The History of Gatlinburg, Tennessee (Great Smoky Mountains)

Gatlinburg, Tennessee

Nestled in the valley of the Little Pigeon River’s West Fork and surrounded on three sides by the majestic National Park, Gatlinburg has evolved from a rural hamlet to a thriving gateway community.
Settled in the early 1800s, it was first named White Oak Flats for the abundant native white oak trees covering the landscape. It is believed a middle-aged widow, Martha Jane Huskey Ogle, was the first official settler here. She came with her family to start a new life in what her late-husband described as a “Land of Paradise” in East Tennessee.

In 1854, Radford C. Gatlin arrived in White Oak Flats and opened the village’s second general store. Controversy soon surrounded him and was eventually banished from the community. However, the city still bears his name.

As a self-sustaining community, Gatlinburg changed little in the first one hundred years. When the Civil War erupted, some locals joined the Union, others the Confederacy. But, in general, the mountain people tried to remain neutral. Although only one Civil War skirmish was fought in Gatlinburg, countless raids were made by both sides to gather vital resources needed to sustain the war effort. As with much of the South, deprivation and hardship persisted long after the war.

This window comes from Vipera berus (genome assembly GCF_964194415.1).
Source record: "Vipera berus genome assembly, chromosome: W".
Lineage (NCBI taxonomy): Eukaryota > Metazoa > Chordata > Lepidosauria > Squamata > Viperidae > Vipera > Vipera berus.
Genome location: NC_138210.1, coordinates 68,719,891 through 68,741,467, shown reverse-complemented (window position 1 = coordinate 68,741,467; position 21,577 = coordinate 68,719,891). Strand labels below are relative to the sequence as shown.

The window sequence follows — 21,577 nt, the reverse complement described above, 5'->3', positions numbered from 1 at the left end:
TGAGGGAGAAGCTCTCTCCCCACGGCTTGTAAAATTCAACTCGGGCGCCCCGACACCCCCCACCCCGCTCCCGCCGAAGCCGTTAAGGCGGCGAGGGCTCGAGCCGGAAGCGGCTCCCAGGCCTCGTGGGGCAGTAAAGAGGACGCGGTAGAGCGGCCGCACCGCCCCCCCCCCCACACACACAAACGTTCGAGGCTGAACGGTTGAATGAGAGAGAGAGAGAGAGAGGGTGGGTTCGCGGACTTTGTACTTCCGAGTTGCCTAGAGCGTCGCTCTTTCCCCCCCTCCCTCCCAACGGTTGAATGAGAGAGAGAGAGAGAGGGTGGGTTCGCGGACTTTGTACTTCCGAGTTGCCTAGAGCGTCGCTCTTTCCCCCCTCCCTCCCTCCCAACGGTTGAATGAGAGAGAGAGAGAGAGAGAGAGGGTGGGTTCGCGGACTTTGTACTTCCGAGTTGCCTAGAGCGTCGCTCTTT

Great Smoky Mountains History

With the formation of the Smoky Mountain national park, tourism boosted the area’s economy. Many of the displaced mountain families moved into town, either developing new enterprises or taking jobs in new hotels, restaurants and service facilities to meet the needs of the burgeoning tourist industry. Progress slowed considerably during World War II. But, by war’s end, tourists returned with a vengeance and the sleepy little village of Gatlinburg expanded to meet the demands. Incorporated in 1945, it has since developed into a four-season resort and convention Mecca.

The Radford Gatlin Story

Originally called White Oak Flats, there are many stories as to how Gatlinburg got its name, all involving a controversial figure who settled here in 1854. Radford C. Gatlin opened the town’s second general store and when the post office was established in his store, in 1856, the town name changed to Gatlinburg. He was flamboyant and, as a preacher, established his own “Gatlinite” Baptist Church. He was a democrat in a republican community, and was eventually banished from the area.